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Sony Modifies See-Through Camera

August 13, 1998

BOSTON (AP) _ Oops. Turns out Sony’s Handycam video camera works even better than those X-ray vision glasses they used to advertise in the back of comic books.

The camera _ with the aid of a cheap filter _ can see through people’s clothing.

Don’t put in on your holiday gift list, though. Sony Corp. said Wednesday it has stripped the special feature off new versions of the camera. Old versions that remained in stores were being snapped up by shoppers as word of their power spread.

``I’ve sold half a dozen this morning alone. One guy came in and bought two of them,″ said Steve White, general manager of Cameras Inc. in Arlington.

The electronics giant found out about its product’s voyeuristic potential from an article in Takarajima, a popular Japanese men’s magazine.

``We never imagined such a use would be possible,″ said Hiroaki Komatsu, a spokesman for Tokyo-based Sony. The cameras’ infrared technology was intended for taking pictures of nocturnal animals or birds, he said.

The magazine reported that a filter costing less than $7 enables Handycam users to see the underwear of lightly dressed people or look beneath swimsuits when the camera’s ``night shot″ mode is activated.

The article was accompanied by a dozen photos it said were taken with the camera using different colors of clothing, wet and dry, on women models. It was not like looking at a nude; it was more like viewing someone through a thin curtain.

``If they think they’re going to be voyeurs and see through clothing, it’s a complete waste of money,″ said Steve Uhrig, president of SWS Security, a Maryland company that manufactures surveillance systems for government agencies.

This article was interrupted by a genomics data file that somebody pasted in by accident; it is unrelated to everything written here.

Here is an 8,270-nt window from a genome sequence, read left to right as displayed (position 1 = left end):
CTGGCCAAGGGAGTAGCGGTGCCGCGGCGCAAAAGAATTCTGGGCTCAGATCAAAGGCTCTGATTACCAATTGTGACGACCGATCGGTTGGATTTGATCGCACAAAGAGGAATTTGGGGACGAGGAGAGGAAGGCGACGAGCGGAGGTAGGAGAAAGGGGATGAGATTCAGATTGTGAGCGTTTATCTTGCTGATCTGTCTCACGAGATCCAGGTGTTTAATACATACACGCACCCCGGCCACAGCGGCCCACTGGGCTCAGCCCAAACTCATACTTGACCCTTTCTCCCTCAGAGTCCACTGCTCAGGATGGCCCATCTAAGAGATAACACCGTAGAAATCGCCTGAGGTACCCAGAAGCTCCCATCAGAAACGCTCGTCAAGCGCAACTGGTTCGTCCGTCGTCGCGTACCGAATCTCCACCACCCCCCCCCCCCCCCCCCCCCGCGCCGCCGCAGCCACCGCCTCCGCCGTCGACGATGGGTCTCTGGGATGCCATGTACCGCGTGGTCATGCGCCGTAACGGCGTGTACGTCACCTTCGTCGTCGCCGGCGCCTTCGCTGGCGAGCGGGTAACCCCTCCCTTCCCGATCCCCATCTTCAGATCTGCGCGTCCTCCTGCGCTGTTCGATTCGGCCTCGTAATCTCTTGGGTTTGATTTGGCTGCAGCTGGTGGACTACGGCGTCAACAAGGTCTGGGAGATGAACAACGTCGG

``Under precise lighting and shadow conditions, you would get the illusion you’re seeing something. All it’s going to show you is that there’s something dense behind there.″

Sony has sold 1 million Handycams with the infrared mode worldwide, including 180,000 in Japan, 400,000 in North America and 290,000 in Europe. Prices range from $600 to $1,500.

Cameras Inc. placed an ad for the infrared-equipped Handycams in Thursday’s Boston Globe, which also ran a story on plans to revise the camera with see-through power. The store began fielding inquiries about the cameras just after it opened at 8 a.m. By noon, it had received around 30 calls _ all except one from men.

``One female called and put one on hold. She said it was for her husband,″ White said.

Bob Moisan, general manager of Newtonville Camera and Video in Newton, said he tried every filter in the store, and he still had to ``stretch my imagination″ to see what was underneath. Still, he said, he hasn’t aimed the camera at anyone in a bathing suit.

``This weekend I’ll take it out to Lake Winnipesaukee and try it out,″ Moisan said. ``My wife will kill me, but that’s all right.″

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